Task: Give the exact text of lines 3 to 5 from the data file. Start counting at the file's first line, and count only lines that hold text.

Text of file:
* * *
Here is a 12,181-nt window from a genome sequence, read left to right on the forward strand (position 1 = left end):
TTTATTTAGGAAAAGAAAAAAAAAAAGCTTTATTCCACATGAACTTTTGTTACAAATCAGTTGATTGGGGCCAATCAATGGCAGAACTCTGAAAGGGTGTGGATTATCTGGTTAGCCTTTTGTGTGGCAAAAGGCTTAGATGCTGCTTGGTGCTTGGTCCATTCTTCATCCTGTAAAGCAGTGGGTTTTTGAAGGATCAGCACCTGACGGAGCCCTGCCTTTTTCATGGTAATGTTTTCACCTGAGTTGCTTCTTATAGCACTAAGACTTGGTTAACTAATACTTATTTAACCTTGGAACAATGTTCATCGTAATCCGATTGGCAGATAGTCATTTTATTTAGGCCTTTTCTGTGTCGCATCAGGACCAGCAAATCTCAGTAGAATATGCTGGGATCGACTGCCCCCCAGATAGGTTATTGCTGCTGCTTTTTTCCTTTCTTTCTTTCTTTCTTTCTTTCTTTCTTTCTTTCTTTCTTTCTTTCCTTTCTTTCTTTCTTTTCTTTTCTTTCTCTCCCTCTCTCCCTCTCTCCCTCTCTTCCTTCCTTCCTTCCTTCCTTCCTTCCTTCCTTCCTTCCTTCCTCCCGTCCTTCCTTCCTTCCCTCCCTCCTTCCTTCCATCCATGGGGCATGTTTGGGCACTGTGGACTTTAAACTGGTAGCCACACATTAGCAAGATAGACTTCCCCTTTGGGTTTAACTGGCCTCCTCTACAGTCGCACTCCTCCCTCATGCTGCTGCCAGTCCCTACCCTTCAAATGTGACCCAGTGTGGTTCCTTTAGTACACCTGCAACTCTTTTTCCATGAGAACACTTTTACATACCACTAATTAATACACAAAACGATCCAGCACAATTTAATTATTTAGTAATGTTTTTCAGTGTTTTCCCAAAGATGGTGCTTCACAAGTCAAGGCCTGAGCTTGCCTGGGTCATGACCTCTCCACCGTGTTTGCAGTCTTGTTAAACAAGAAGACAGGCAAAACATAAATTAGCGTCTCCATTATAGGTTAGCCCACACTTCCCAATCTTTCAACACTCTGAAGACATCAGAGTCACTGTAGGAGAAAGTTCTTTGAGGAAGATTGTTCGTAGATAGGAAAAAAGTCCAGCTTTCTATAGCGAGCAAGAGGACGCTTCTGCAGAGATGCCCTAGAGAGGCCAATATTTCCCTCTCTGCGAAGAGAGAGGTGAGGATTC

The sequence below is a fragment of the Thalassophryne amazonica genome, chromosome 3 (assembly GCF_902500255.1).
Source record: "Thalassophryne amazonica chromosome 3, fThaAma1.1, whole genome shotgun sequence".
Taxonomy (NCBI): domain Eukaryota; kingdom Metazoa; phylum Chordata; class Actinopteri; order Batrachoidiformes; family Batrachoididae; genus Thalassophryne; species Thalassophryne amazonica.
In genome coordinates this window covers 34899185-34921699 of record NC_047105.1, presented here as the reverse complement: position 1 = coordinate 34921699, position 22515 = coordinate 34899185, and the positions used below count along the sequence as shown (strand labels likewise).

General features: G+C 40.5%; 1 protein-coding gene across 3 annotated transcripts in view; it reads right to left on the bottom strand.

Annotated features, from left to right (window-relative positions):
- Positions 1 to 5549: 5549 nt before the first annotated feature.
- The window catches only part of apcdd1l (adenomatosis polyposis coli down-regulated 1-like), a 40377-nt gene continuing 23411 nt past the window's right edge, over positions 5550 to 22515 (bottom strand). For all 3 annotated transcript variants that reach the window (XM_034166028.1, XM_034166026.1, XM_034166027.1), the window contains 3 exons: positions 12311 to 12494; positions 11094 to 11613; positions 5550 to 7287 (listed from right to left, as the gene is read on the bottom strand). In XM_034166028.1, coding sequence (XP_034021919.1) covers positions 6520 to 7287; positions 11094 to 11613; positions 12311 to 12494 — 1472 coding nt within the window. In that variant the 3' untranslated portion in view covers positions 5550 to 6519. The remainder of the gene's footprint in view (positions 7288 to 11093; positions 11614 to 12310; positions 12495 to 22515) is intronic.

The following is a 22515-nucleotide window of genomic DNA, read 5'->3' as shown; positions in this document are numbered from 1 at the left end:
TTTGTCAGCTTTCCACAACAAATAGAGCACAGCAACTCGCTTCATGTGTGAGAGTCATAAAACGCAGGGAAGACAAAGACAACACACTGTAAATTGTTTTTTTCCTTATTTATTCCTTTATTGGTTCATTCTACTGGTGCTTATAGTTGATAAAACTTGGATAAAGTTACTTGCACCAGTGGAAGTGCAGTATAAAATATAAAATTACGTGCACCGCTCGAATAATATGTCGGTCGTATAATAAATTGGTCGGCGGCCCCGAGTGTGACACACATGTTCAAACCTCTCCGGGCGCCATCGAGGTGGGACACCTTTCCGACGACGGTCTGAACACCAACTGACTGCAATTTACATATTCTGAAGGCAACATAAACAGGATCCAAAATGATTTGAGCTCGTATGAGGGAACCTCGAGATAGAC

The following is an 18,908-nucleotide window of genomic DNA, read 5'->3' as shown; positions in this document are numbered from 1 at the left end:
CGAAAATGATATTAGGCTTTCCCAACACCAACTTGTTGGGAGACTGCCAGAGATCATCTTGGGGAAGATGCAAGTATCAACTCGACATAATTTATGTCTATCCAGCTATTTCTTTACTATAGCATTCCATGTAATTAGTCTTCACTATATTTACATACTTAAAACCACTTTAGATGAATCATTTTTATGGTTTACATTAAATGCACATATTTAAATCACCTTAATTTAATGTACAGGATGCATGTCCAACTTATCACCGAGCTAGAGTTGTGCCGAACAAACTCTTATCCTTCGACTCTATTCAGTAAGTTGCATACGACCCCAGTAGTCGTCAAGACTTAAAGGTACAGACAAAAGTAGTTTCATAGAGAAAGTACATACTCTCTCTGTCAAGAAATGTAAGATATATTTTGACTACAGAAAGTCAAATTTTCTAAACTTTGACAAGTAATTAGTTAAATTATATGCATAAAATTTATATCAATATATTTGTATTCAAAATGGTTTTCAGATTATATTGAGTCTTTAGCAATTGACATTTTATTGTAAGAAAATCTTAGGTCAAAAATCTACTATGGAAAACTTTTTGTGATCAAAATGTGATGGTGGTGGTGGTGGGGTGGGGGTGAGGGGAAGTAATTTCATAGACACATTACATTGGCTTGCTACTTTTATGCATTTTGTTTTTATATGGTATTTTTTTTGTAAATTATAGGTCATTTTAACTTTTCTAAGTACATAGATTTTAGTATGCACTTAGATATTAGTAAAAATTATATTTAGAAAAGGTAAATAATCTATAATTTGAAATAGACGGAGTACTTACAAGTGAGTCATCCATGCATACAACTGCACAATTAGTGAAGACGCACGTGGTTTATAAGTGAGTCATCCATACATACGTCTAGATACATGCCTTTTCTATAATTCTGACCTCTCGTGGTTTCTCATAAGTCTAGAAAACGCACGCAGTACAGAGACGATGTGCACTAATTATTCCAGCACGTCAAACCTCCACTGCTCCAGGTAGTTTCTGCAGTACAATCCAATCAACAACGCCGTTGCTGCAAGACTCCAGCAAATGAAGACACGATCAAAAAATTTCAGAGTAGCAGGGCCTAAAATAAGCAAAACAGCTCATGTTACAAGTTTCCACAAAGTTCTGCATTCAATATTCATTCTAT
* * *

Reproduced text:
The sequence below is a fragment of the Thalassophryne amazonica genome, chromosome 3 (assembly GCF_902500255.1).
Source record: "Thalassophryne amazonica chromosome 3, fThaAma1.1, whole genome shotgun sequence".
Taxonomy (NCBI): domain Eukaryota; kingdom Metazoa; phylum Chordata; class Actinopteri; order Batrachoidiformes; family Batrachoididae; genus Thalassophryne; species Thalassophryne amazonica.